Senate debates

Wednesday, 6 February 2013

Bills

Water Amendment (Water for the Environment Special Account) Bill 2012; In Committee

10:59 am

Photo of Barnaby JoyceBarnaby Joyce (Queensland, National Party, Leader of The Nationals in the Senate) Share this | Hansard source

It is important in considering these Greens amendments to clearly understand what we are talking about. If we turn this into a 'must', we have a peculiar position. I 'should' lose weight—I really should lose weight—but if it becomes a position where I 'must' lose weight then the question is: what happens if I don't? I suppose they would say 95 per cent of the time you should be underweight otherwise in three months time we will take you out and shoot you at dawn! You cannot just start taking things and making them absolute obligations. It is not credible. It is not economically responsible. You have a goal and that is it.

To go through the Greens amendments in seriatim, just so that Senator Hanson-Young knows that we have given this due consideration and proper respect for the work they have put in, amendments (1) to (4) have always been goals, not mandatory targets. It is not appropriate for such prescribed targets to be made mandatory in legislation. The termination of the Basin Plan process requires detailed consultation, advice from the Murray-Darling Basin Authority, the final tick-off from the minister and ultimately the ability of the parliament to disallow the plan. The Greens in the past have always supported the process of the authority of the MDBA, but when they are not getting the answers that they want, they want to ignore the consultative process and insert their own designs over the wider interests of the basin and the nation. You cannot have two positions. You cannot say, 'I want to support an independent MDBA but when I do not agree with them I want to override them.' You are either in the camp or you are not.

It goes beyond just the 2.1 million people who live in the basin; this is an economic statement about our nation and whether we take the capacity to feed ourselves seriously. Or do we believe that in the future we want to relinquish that right and be an importer of food, as you can see when you go to any supermarket where it is predominantly becoming the case? We might be a bulk exporter of grains and barley, but people do not go down for a feed of barley and wheat—they like to eat things that you can see. More and more this process is being imported. It is ridiculous to think we are going to close down a major section of production yet we are going to go to the supermarket and somehow find food that is produced by Australians. We want to be supporting Australia's capacity to eat Australian food.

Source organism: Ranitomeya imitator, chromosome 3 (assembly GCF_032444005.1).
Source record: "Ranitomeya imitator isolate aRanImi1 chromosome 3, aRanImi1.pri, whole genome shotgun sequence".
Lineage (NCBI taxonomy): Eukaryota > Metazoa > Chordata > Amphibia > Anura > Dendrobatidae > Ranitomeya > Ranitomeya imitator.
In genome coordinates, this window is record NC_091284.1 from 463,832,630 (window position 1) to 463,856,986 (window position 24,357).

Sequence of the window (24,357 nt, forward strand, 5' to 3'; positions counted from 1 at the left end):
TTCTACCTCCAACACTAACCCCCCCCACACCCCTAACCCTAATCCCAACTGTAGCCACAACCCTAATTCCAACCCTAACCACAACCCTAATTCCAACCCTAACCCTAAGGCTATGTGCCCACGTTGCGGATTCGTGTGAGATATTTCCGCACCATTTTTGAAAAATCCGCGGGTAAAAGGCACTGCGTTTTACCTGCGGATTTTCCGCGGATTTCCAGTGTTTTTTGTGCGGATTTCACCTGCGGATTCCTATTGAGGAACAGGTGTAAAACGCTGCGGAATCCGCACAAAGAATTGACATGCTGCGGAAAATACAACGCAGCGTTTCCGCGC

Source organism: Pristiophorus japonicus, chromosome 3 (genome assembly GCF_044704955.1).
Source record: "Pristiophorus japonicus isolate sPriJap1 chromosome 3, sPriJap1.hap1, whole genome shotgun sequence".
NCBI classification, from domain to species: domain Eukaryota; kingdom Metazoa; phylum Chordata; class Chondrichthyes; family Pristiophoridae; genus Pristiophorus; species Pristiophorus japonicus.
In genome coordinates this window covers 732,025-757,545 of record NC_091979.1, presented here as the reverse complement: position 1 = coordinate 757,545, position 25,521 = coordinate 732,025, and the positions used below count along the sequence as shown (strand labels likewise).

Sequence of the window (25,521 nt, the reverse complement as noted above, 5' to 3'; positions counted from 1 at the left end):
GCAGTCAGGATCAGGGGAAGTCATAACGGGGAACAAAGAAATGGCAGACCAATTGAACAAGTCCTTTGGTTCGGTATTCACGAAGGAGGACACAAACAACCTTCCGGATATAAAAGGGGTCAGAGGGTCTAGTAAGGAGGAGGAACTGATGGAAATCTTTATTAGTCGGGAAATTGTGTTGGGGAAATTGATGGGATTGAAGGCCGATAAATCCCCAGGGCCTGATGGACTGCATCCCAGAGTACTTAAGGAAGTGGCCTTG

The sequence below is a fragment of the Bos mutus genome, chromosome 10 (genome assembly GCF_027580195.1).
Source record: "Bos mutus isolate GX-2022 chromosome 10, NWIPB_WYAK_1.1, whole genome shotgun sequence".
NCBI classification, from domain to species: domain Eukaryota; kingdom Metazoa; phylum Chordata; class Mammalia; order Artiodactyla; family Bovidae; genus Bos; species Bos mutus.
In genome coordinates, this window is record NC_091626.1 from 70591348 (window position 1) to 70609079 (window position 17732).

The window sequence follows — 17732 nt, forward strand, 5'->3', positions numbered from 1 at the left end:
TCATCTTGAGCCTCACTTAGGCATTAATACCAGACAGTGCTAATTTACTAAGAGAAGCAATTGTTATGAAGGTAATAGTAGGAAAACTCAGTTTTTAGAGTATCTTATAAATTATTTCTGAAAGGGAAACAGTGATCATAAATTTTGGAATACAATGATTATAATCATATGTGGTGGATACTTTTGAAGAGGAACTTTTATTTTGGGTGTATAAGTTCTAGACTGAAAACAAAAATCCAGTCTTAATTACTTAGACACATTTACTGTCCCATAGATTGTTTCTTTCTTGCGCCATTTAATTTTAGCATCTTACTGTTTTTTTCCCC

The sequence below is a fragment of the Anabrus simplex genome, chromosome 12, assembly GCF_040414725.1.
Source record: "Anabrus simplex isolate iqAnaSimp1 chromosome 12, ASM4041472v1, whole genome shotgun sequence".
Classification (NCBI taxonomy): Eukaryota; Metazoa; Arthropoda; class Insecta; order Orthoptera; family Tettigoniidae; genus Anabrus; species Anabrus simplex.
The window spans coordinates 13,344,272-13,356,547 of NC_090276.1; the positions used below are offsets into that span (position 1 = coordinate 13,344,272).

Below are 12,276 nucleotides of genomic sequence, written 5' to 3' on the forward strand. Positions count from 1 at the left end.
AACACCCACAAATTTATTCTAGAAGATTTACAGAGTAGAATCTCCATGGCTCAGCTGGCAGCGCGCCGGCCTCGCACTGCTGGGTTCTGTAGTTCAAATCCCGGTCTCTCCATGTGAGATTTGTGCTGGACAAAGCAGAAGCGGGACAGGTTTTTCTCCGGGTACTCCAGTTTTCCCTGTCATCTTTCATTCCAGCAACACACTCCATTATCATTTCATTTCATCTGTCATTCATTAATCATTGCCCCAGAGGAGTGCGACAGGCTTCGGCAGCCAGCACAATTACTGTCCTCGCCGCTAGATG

In amendment (5) the Greens are trying to put into the objects of this bill the ability to purchase water. This is clearly inappropriate as an object clause, even if you do believe, like the government clearly does, that you should be able to use the money in the buyback of water. The coalition does not believe that this money should be used for water buybacks, so we oppose this amendment.

Regarding Senator Hanson-Young's amendment (6), the coalition does not believe in setting a minimum amount of water in this bill. The government has not even shown that it can deliver 450 gigalitres. This is a premature promise to make and one that is largely made for political purposes. It does not take into account the reality—the actual hydrology.

Talking over the break, as I have, with water engineers and looking through issues of such things as shepherding, it is clear that a lot of the assumptions are just absurd. We are not going to be able to shepherd water from Queensland—from Toowoomba, from Warwick, from Killarney—down to South Australia. You are not going to be able to get water through the Culgoa Floodplain. Narran Lakes is a terminal system. The Mehi wetlands rarely deliver water into the systems downstream. The Macquarie River is a system that only delivers water into the Darling probably once in every hundred years. We always lose sight of the actual hydrology of Australia. It is not interconnected garden hoses; it is a flat, dry carpet. A lot of the presumptions are trying to force a hydrological outcome that is just blatantly impossible in so many of these issues.

So it is a political statement. It is hydrologically not improbable but impossible. How can this government start trying to stitch up something that is completely incongruous with the nature of the land that is actually in the basin? I live in the basin. We have 30,000 megalitres a day going past. Cecil Plains was completely and utterly inundated. Towns were cut off. I could not get here. I had to fly out. It was like an inland sea. That water is now arriving at St George and we are only getting 30,000 megalitres. It is still a big flow, but is only 30,000 megalitres a day. It is not a big flow by the time it gets here. By the time it gets to Dirranbandi it will be less. If any of it gets through to Bourke it will be very minor. You cannot start saying, 'Just because we deem it fit we are now going to demand that somehow nature has changed and that water, miraculously, does something that it has never done over millennia, over the history of the continent, and miraculously turn up in South Australia.' If you really want to do that, then we should be investing money in a massive pipeline. Of course, no-one is suggesting that.